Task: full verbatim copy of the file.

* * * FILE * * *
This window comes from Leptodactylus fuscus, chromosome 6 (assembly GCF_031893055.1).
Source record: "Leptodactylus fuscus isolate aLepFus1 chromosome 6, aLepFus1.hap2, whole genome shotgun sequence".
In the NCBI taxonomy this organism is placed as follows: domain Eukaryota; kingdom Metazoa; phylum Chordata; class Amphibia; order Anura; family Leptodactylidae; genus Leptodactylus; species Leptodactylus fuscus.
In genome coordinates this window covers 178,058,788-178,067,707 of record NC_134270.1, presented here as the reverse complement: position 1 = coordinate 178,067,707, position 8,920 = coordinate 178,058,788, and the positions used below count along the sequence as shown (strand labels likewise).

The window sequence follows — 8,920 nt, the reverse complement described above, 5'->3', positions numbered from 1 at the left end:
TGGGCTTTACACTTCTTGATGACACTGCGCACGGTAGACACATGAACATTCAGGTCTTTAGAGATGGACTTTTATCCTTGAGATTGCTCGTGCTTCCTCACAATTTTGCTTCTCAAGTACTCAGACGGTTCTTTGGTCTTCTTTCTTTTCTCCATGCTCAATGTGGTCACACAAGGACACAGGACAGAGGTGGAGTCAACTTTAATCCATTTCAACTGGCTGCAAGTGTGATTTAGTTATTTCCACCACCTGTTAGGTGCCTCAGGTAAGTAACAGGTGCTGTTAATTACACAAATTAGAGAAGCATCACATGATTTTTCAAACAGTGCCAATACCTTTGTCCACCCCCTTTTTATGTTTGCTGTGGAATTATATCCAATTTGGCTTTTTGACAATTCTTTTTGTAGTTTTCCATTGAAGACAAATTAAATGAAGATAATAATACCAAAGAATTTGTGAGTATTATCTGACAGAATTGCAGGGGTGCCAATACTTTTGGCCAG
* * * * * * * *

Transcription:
This window comes from Leptodactylus fuscus, chromosome 6 (assembly GCF_031893055.1).
Source record: "Leptodactylus fuscus isolate aLepFus1 chromosome 6, aLepFus1.hap2, whole genome shotgun sequence".
In the NCBI taxonomy this organism is placed as follows: domain Eukaryota; kingdom Metazoa; phylum Chordata; class Amphibia; order Anura; family Leptodactylidae; genus Leptodactylus; species Leptodactylus fuscus.
In genome coordinates this window covers 178,058,788-178,067,707 of record NC_134270.1, presented here as the reverse complement: position 1 = coordinate 178,067,707, position 8,920 = coordinate 178,058,788, and the positions used below count along the sequence as shown (strand labels likewise).

The window sequence follows — 8,920 nt, the reverse complement described above, 5'->3', positions numbered from 1 at the left end:
TGGGCTTTACACTTCTTGATGACACTGCGCACGGTAGACACATGAACATTCAGGTCTTTAGAGATGGACTTTTATCCTTGAGATTGCTCGTGCTTCCTCACAATTTTGCTTCTCAAGTACTCAGACGGTTCTTTGGTCTTCTTTCTTTTCTCCATGCTCAATGTGGTCACACAAGGACACAGGACAGAGGTGGAGTCAACTTTAATCCATTTCAACTGGCTGCAAGTGTGATTTAGTTATTTCCACCACCTGTTAGGTGCCTCAGGTAAGTAACAGGTGCTGTTAATTACACAAATTAGAGAAGCATCACATGATTTTTCAAACAGTGCCAATACCTTTGTCCACCCCCTTTTTATGTTTGCTGTGGAATTATATCCAATTTGGCTTTTTGACAATTCTTTTTGTAGTTTTCCATTGAAGACAAATTAAATGAAGATAATAATACCAAAGAATTTGTGAGTATTATCTGACAGAATTGCAGGGGTGCCAATACTTTTGGCCAG